Posts Tagged ‘IBADAN’


October 21, 2018

4 Jun 2013

Bosede Bakarey, another negroe first
negroes love some religion i tell you. i was almost certain that the gangsters in vatican city would’ve appointed a negroe pope as europe, america make one last scramble for africa. but i was to be disappointed, they threw the spanish speaking subjects a bone.

well the christian science church threw a dart at the map and called up Bosede to the big house. and she sure is happy!

“Today, it’s like a fulfillment of prophesy that an African can be president of The Mother Church,” a term used to describe the denomination’s headquarters in Boston, she says. “We’re making history today. It’s never happened. So I’m so grateful to be a part of it.”

“It’s an honor to Africa. Sometimes I’m in awe when I think about it,” she says. “Who am I to be the president of The Mother Church? But I just know it’s God; it’s beyond me…. We can see the hand of God in it.”

Christian Science offers solutions to problems beyond physical healing, such as lack of resources, a significant challenge for many Africans. Poverty was something Bakarey herself struggled with at one time as a widow and the mother of three boys. Through Christian Science those needs were met in her life, she says. riiiiiiiiiiiiiiiight!


the house negroes of guyana classified
In “writings”

imran khan & the rise of the “new” negroe christian elite in guyana
In “writings”

wyclef jean, just another silly negroe
In “haiti”

Posted in Uncategorized
Tagged africa, Bosede Bakarey, god, Mother Church, Nigeria, Vatican City
By mark jacobs


September 1, 2018

#Òbíríkítí Ọmọlúwàbí Ethos (Bravery): Ògèdèngbé Agbógungbórò – Ogedengbe The Itinerant Warrior

Narrated By Bamidele Ademola-Olateju

Ògèdèngbé is one of the most important men in the history of the Yorùbá. Ògèdèngbé was the Ìjẹ̀ṣà warrior who was the Commander-in-Chief of the Èkìtì-Parapọ̀ Army.

His name at birth was Ọ̀rìṣàráyíbí Ògúnmọ́lá. He was born at Ijọka but taken to Atorin, near Iléṣà in Osun State in 1822 after he was named. He earned the name Ògèdèngbé for his dexterity in wrestling and fearlessness. Agbógungbórò was added when his war credentials soared. Growing up, Ògèdèngbé exemplifed valor, courage and industry. He was tall, intimidating, with piercing eyes. He grew up at a time of great unrest between Yoruba sub-ethnicities. In his youth, he was reckless, commanding and charismatic. Ògèdèngbé was involved in several campaigns against the Ìbàdàn who often attacked the Ìjẹ̀ṣà. In one of such during Ìgbájọ war in 1867 Ògèdèngbé was captured. It was said that, at Ìgbájọ, a young Ìbàdàn soldier severed his head, Ògèdèngbé staggered back and picked up his head, fixed it back. This terrified the Ibadan. Baṣọ̀run Ògúnmọ́lá captured him and took him to Ìbàdàn, where he fought for Ìbàdàn army and rose to the position of senior military commander. To make the ridicule complete he was given Ìbàdàn tribal marks. The Ìbàdàn thought someone might take him for an Ìbàdàn man and kill him in battle.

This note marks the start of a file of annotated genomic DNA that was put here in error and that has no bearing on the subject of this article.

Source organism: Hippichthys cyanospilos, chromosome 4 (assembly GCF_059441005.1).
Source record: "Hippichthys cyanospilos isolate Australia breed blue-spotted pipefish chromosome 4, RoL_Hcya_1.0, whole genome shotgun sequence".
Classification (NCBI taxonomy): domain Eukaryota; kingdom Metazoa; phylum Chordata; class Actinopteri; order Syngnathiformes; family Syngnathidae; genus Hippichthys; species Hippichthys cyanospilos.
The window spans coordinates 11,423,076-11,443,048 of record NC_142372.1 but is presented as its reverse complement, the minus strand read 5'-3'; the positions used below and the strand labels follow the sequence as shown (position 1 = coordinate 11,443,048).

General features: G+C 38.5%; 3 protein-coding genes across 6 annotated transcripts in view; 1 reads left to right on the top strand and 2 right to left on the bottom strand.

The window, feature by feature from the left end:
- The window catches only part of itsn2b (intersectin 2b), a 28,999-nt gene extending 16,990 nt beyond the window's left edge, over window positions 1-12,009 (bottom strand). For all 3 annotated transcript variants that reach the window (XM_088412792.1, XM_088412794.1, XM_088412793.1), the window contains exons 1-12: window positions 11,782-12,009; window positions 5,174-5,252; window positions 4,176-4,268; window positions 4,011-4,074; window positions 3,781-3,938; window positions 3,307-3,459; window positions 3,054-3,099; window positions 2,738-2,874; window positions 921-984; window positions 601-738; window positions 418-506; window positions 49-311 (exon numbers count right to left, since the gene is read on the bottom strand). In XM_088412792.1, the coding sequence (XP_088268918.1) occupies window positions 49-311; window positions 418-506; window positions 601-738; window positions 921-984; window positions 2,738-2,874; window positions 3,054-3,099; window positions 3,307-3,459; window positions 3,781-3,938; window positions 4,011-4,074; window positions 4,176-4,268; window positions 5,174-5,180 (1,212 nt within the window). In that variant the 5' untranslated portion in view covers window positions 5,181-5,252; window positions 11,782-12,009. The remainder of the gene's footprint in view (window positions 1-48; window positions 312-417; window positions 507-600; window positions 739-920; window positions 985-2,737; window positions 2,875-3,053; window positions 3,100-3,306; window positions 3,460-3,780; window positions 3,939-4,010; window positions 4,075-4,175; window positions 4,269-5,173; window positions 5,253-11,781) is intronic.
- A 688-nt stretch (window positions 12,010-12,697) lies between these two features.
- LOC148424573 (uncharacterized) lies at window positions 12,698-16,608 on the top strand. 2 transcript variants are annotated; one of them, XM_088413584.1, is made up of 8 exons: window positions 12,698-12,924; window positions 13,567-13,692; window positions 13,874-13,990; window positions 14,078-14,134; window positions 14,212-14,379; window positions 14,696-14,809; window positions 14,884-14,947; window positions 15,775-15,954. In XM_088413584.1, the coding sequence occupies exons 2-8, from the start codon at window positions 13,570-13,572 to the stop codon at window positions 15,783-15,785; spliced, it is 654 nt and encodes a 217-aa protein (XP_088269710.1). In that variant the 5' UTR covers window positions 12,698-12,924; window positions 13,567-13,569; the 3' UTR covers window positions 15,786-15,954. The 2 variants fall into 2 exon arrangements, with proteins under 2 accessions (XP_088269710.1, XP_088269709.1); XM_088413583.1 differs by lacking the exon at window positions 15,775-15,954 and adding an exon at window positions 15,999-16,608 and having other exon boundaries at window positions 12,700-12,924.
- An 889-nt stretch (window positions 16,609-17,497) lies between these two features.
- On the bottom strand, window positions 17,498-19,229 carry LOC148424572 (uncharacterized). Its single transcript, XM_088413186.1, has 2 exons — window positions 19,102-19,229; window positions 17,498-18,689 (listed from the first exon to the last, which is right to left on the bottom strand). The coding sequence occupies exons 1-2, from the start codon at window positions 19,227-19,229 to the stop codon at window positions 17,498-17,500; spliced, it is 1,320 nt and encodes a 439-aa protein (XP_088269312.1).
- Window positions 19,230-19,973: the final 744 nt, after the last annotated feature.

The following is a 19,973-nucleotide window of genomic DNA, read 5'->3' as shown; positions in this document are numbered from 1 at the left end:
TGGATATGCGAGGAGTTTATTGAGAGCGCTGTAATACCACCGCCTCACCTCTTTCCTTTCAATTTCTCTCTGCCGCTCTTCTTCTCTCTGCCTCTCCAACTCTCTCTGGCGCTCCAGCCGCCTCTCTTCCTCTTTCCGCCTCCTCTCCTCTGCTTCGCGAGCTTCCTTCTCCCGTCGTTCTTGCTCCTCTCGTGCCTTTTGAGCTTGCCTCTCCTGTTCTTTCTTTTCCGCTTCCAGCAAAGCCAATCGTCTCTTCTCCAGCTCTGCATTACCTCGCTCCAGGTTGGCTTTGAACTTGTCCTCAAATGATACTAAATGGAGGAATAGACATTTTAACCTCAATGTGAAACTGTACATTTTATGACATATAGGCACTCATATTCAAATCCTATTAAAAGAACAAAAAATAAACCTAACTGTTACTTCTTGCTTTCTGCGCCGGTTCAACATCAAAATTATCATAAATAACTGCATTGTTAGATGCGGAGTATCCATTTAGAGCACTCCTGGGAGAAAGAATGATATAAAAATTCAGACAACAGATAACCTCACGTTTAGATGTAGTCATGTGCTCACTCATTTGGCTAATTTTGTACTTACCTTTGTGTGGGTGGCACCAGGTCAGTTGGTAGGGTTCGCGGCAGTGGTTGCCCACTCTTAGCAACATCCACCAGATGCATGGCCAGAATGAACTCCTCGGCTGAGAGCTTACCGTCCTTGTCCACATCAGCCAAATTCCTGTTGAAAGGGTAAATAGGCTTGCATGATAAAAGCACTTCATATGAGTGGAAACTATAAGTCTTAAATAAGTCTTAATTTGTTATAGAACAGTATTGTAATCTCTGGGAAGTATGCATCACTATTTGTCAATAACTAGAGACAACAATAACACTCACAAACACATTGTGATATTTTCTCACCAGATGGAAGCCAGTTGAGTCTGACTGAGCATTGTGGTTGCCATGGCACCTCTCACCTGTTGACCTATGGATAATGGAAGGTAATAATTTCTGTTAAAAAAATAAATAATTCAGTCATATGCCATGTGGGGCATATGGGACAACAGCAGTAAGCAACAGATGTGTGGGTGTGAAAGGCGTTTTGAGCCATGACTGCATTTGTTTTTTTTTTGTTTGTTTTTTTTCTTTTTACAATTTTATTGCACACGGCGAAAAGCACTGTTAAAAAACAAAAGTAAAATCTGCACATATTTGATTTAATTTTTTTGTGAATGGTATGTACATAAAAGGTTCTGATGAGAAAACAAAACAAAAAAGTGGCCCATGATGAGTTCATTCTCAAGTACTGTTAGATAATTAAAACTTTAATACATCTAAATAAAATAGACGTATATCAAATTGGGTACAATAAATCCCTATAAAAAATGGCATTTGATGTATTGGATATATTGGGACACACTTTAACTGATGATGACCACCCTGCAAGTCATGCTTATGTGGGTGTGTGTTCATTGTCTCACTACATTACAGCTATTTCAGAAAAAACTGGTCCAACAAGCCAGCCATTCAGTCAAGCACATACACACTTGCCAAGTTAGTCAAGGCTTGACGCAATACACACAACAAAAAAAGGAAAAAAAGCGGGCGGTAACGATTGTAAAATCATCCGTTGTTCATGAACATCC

After the fall of Ọ̀̀yọ́, Ìbàdàn, a new city founded in the 1820s began its quest to rule and dominate the rest of Yoruba sub-ethnicities. The struggle for power, influence and survival led to a sixteen year internecine war among the Yoruba. That war was named Kírìjì – an onomatopoeic play on the thunderous sound of cannons fired by the Èkìtì and Ìjẹ̀sà, under the command of Ogedengbe. Kírìjì war was fought between the Western Yoruba (Ibadan, Modakeke Oyo and Ọfà forces ) and Eastern Yoruba (Ìjẹ̀sà, Èkìtì, Ifè, Àkókò, Ìgbómìnà, Kàbbà, Egbé and Lọ́kọ́ja). During the Kírìjì war, Ìbàdàn was fighting on five fronts. The first battle in Kírìjì war between the Western and Eastern forces called Ogun Jálumi (battle of waterloo) fought at Ìkìrun on 1st of November, 1878 ended in ignominious for the Ekiti. This defeat led the Èkìtì to Ògèdèngbé, who had been reluctant to lead the Ekiti-Parapo against Ìbàdàn under whom he obtained his infantry training. Ògèdèngbé led the Ekiti Parapo front, assisted by the Ẹ̀gbá, Ìjẹ̀bú and Èkó (Lagos) against Ibadan imperialism. Ìlárá-Mọ̀kín served as the military and reconnaissance headquarters where Ekiti War generals reviewed and perfected war strategies. The Èkìtì and Ìjẹ̀sà purchased cannons in abundance and that gave them advantage over Ibadan. During the Kiriji war, it was said that Ògèdèngbé would shoot arrows from his room to the battlefield. He was also known for making himself invisible. Ògèdèngbé trusted no one but his dog who is rumored to be more of a wild canine beast. People ran at the sight of the beast. Ògèdèngbé tied cowries on his dog on market days and the dog would walk into the Ìyálọ́jà stall. She would load supplies on the dog and the dog would return home.